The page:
Although it’s far more suited to the road than we’d been led to believe, the adjustable handlebars and footpegs vibrate if you let the revs build. It’s not as fierce as Buell’s new 1125R and only the mirrors (which compare with the Ducati1098’s in pointy-pointlessness) vibrate to the point of being amusing. They shudder uncontrollably when steaming along at motorway speeds, and unfortunately also graze your knuckles when trying tight U-turns.

The RC8 is inconsistently sophisticated. You can adjust the ergonomics to suit both your riding style and your demands, (As long as you know what you’re tweaking and why you’re tweaking it) and the state of the art Zadi instrument dash displays both road and race information separately, but it only has one trip meter and no gear indicator.

While the Brembo brakes are staggeringly good, the gearbox is frustratingly poor. A line of beautiful RC8’s flanked Ascari’s pit lane, and as each journalist mounted, turned the key and selected first gear, there was a resounding clunk from each bike. Moreover, I managed to find an unwanted neutral on more than one occasion both on road and track, and usually between first and second gear. I took to taking Ascari’s hairpins in second to avoid the snatchy fuelling, risk of the green light appearing on the dash and the subsequent and disconcerting free-wheeling of an unavoidable false-neutral. But you can manage the gearbox’s quirks by adjusting the gear lever so less input’s required from your left foot and by being very firm with each gear selection.

However, the steel chassis, which is built in-house in Mattighofen, is superb. It’s super-light and is reportedly as light as a 250GP frame. Together with the adjustable WP suspension, the bike behaves as though it’s an extension of you, rather than you having to fight a machine with a mind (and direction) of its own. In that respect, the handling’s amongst the best I’ve experienced and the sportier suspension settings, which KTM suggests, stiffens the bike’s front and rear and builds confidence faster than Barratts builds homes.

Okay  we know that KTM s RC8 won t hit American soil until this fall  but here s some first ride impressions from our friends overseas to whet your appetite until you can get your hands on the real deal.
Okay, we know that KTM’s RC8 won’t hit American soil until this fall, but here’s some first ride impressions from our friends overseas to whet your appetite until you can get your hands on the real deal.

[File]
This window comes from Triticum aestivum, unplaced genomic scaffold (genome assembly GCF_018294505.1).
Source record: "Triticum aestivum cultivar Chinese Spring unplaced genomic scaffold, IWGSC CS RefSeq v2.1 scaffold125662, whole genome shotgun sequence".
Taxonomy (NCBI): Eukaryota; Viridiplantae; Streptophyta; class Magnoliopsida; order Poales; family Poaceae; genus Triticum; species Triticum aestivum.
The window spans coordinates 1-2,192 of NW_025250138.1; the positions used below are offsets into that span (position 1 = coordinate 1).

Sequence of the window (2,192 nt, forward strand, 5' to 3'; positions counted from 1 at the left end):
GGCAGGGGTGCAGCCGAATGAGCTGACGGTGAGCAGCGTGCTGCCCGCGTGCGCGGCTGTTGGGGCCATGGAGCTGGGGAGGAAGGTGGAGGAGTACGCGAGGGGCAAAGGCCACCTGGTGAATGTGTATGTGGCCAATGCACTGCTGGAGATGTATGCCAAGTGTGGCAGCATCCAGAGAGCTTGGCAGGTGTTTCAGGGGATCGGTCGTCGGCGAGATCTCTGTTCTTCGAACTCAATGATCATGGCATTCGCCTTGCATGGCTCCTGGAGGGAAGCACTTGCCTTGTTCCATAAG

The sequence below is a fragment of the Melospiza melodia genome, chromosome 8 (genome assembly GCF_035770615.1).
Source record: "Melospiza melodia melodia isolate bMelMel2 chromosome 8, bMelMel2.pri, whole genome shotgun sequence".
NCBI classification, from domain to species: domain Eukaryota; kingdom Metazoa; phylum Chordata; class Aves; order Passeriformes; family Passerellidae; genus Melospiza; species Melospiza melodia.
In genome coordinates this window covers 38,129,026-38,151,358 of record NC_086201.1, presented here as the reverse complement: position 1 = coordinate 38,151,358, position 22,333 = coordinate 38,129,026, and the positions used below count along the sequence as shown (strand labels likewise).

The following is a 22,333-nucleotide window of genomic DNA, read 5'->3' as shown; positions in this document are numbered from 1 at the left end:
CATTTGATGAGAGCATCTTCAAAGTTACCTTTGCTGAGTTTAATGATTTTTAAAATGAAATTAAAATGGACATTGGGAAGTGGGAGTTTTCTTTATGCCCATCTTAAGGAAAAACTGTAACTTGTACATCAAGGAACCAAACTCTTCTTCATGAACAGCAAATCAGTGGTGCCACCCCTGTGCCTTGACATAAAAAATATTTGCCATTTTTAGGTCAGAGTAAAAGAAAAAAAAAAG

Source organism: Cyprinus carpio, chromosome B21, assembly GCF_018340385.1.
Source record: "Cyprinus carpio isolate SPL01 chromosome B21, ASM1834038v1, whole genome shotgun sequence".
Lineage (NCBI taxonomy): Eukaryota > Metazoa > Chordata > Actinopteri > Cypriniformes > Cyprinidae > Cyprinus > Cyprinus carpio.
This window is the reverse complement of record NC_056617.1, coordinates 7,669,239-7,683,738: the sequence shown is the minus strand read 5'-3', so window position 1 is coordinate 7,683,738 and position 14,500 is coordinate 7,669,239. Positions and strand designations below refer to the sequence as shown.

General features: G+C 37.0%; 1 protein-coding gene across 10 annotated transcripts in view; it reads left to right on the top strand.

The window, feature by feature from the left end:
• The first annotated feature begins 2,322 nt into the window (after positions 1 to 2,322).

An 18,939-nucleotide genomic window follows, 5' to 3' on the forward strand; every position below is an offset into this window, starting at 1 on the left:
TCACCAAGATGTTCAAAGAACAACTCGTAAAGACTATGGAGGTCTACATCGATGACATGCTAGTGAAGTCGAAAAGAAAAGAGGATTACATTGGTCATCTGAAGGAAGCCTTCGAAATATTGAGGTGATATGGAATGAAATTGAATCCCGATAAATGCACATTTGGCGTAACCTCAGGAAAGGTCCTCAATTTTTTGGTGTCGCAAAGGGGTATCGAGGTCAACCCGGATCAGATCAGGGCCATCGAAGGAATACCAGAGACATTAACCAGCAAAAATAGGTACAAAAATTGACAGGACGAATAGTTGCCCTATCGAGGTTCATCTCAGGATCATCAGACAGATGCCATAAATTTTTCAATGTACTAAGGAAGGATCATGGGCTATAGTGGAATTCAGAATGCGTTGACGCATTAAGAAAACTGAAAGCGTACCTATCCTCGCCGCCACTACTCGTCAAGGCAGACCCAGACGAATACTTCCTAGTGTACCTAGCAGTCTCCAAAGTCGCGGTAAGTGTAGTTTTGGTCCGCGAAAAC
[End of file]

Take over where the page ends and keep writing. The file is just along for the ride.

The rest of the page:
I had wanted the RC8 to be a perfect superbike, a KTM that dreams are made of and that piggy banks are broken for. And it is – in a way. There’s the wonderful gnarling rumble from the hidden underslung exhaust, the faultless handling, superior braking, stunning styling and quality finish. But there’s also the raw gearbox, vibey buzz, subtle snatchy fuelling and a hard-to-reach side stand.

The RC8 will probably prove to be more useable, more rider-friendly and far more comfortable than the Italian (or American) alternatives. And its styling’s enough to entice customers to the showroom on looks alone, especially in its white trim. Plus you’ll save a fair few pennies on the purchase price over a Ducati 1098. But if you’re really after adrenalin kicks and a bike that demands you tame it before it spanks your butt red raw… well, that’s another discussion entirely.

Tech Box

Model KTM RC8 £10,695
Engine 1,148cc 2-cylinder, 4 stroke, V 75-degree
Power 152.49 bhp @ 10,000 rpm
Torque 88.56 lb.ft @ 8,000 rpm
Transmission Six speed
Ready to Race Weight 188kg (414.5 lbs without fuel)
Seat Height 805-825mm
Fuel capacity 16.5 litres

Contact www.ktm.co.uk or call KTM UK 01280 709500

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Janie Omorogbe

Janie Omorogbe Contributing Editor|Articles | Previously known as Gladiator Rio, Janie hung up her Pugil Stick and swapped lycra for leather. She's the motorcycle correspondant for The Sun Newspaper and the Press Association, and the pitlane reporter for ITV's British Touring Cars and Isle of Man TT.' Sure beats hitting housewives with cotton buds!